The Manitoba Corn Growers Association and MPSG are also doing some work into genetic resiliency and using phytoglobin (a type of plant protein) as a genetic marker which has been identified as conferring moisture resiliency within some corn and some soybean hybrids or varieties. The aim is to create a genetic tool for breeders that they can incorporate into future varieties to help producers and agronomists cope with extreme moisture conditions, said de Rocquigny.

Pest problems

The emergence or spread of new pests or diseases is always a huge production risk that agronomists and growers need to be aware of and take measures to prevent, such as ensuring they have good crop rotations.

In corn, Goss’s wilt has gone from being a new disease in Manitoba 10 years ago to being a widespread issue across southern Manitoba today. Northern corn rootworm is another relatively new pest that has been identified in only a few locations in Manitoba so far, but is another good example of new pests that emerge largely due to poor crop rotations.

“You’re selecting for higher risk level when you’re not practising good crop rotation,” said de Rocquigny.

Herbicide-resistant weeds are also on the rise, including glyphosate-resistant kochia. “This is something new on the radar as well and agronomists need to be aware of its distribution, and be prepared to answer your clients’ questions about, ‘How do I manage something like glyphosate-resistant kochia?’ when it appears on their farm.”

It’s just as important to be proactive about pests that aren’t here yet but are knocking on the door, like waterhemp (which has already been found in Manitoba) and Palmer amaranth.

“These are new and emerging, and we assume that the risk level is on the lower end, but once here, the risk is going to skyrocket. How do we develop a plan to mitigate those when some of these new pests come forward and start being problematic for your producers’ profitability?” said de Rocquigny.

Crop protection tools

Ongoing access to crop protection tools is vital to growers, but with a lot of scrutiny falling on practices like pre-harvest applications of glyphosate, what can be done to ensure growers still have these tools at hand?

Pre-harvest application of glyphosate has come under increased scrutiny not only by our end-users but also by the public’s increased interest in the production practices that farmers are using on their farm that could cause those residues to end up in the food that they eat, according to de Rocquigny.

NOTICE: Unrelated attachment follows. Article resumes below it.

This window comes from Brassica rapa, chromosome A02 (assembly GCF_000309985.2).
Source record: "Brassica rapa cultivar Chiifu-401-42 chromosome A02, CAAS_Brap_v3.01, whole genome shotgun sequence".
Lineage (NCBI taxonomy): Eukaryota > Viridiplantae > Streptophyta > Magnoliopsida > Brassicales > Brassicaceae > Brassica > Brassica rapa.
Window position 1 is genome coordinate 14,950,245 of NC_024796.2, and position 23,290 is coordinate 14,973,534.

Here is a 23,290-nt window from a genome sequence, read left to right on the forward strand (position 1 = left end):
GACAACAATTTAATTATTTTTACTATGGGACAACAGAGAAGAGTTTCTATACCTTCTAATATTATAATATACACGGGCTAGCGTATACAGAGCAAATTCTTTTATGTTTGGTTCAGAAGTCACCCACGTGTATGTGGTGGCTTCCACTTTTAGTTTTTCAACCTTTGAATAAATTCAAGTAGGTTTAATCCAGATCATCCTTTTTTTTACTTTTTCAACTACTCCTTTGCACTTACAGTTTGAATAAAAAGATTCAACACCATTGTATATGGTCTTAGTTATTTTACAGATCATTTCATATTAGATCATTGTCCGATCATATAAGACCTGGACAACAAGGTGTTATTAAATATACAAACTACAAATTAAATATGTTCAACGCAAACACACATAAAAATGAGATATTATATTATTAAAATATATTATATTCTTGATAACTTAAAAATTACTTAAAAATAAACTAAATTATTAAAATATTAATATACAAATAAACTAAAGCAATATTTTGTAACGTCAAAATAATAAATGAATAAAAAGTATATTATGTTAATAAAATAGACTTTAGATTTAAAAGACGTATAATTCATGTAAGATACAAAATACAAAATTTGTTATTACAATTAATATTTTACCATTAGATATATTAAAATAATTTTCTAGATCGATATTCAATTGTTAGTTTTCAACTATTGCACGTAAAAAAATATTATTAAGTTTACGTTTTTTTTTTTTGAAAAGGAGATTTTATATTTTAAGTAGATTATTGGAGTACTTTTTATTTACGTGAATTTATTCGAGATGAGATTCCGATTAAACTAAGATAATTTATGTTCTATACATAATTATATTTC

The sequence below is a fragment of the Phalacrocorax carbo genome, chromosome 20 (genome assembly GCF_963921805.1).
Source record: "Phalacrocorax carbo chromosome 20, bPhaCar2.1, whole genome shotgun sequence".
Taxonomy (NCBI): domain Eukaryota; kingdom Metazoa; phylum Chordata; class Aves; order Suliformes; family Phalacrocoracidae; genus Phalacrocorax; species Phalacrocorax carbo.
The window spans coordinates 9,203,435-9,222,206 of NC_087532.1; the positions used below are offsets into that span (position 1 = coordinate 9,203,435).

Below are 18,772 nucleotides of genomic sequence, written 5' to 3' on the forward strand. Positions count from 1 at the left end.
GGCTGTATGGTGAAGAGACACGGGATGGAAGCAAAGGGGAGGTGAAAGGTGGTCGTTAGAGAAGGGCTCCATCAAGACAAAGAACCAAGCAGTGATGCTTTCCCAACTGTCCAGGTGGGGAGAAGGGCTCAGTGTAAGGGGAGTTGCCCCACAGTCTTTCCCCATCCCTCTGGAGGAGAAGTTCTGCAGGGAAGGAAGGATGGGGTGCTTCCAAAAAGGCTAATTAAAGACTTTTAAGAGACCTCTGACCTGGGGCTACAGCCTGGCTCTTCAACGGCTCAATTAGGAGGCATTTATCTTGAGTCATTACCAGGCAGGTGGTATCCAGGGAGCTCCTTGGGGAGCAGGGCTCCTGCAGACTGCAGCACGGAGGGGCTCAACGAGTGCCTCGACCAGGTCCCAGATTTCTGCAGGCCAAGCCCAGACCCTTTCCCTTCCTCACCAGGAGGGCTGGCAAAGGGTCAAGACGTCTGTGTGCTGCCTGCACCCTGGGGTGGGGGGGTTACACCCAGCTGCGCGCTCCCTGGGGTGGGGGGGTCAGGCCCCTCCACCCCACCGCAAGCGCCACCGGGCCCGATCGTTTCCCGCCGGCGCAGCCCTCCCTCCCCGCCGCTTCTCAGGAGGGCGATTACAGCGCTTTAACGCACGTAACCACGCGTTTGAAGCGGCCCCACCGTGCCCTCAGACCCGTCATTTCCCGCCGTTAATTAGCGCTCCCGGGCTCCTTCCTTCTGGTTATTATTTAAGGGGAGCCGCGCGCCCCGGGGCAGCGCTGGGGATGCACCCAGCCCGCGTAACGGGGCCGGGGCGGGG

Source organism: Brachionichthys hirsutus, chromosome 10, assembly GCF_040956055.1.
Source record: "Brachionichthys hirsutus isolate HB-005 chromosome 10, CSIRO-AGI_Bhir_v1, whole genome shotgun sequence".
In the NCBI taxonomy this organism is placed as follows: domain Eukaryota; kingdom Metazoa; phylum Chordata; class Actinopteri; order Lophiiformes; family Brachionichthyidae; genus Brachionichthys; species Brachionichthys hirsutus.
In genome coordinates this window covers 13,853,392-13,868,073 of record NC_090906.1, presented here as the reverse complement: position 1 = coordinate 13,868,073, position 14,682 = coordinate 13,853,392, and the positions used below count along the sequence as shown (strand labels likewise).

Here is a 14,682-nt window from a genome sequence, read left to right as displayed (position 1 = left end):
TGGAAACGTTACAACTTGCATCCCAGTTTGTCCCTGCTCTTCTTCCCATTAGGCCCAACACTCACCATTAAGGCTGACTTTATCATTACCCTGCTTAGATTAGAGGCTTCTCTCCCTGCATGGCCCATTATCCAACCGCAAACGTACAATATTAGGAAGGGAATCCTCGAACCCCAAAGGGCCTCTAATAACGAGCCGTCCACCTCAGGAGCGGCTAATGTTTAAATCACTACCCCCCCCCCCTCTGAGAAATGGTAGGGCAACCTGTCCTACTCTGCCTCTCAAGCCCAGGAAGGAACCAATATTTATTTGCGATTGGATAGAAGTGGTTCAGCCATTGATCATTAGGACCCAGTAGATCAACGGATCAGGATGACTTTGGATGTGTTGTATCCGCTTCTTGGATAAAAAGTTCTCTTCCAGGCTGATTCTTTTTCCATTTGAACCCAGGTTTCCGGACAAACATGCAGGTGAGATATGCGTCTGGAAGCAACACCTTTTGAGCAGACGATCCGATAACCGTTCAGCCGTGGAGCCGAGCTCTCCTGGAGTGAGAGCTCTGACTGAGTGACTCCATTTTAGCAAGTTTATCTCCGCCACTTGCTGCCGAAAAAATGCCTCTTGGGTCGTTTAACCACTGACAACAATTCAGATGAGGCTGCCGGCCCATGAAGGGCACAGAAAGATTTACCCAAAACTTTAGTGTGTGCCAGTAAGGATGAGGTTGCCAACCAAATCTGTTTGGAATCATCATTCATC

“Don’t apply glyphosate to cereals when kernels are 30 per cent moisture or greater because it can lead to residues that are actually greater than that maximum residue limit (MRL),” she said.

Timing of that application is difficult in a field that is extremely variable but producers should always err on the side of too late than too early, she added.

“For farmers who have multiple acres of spring wheat and can’t apply it all at the optimum time, they still want to be erring on the side of too late in order to protect our markets by not exceeding those MRLs or having residues that are going to cause concerns for our end-users,” she said, advising agronomists to make sure their clients are applying fall glyphosate in a proper manner and following the label.

Some end-users or buyers also have contract limitations on fall applications of the glyphosate. As an example, one oat buyer and some malt barley buyers will not take product that has been treated with pre-harvest glyphosate. Italy is refusing to buy Canadian durum wheat because of the same concerns.

The “Keep It Clean” program, a collaborative effort between many commodity organizations on a national level provides information about what products could be a concern to end markets.

“A lot of the products grown on our farms are exported, so we need to be careful that we are protecting those export markets,” said de Rocquigny.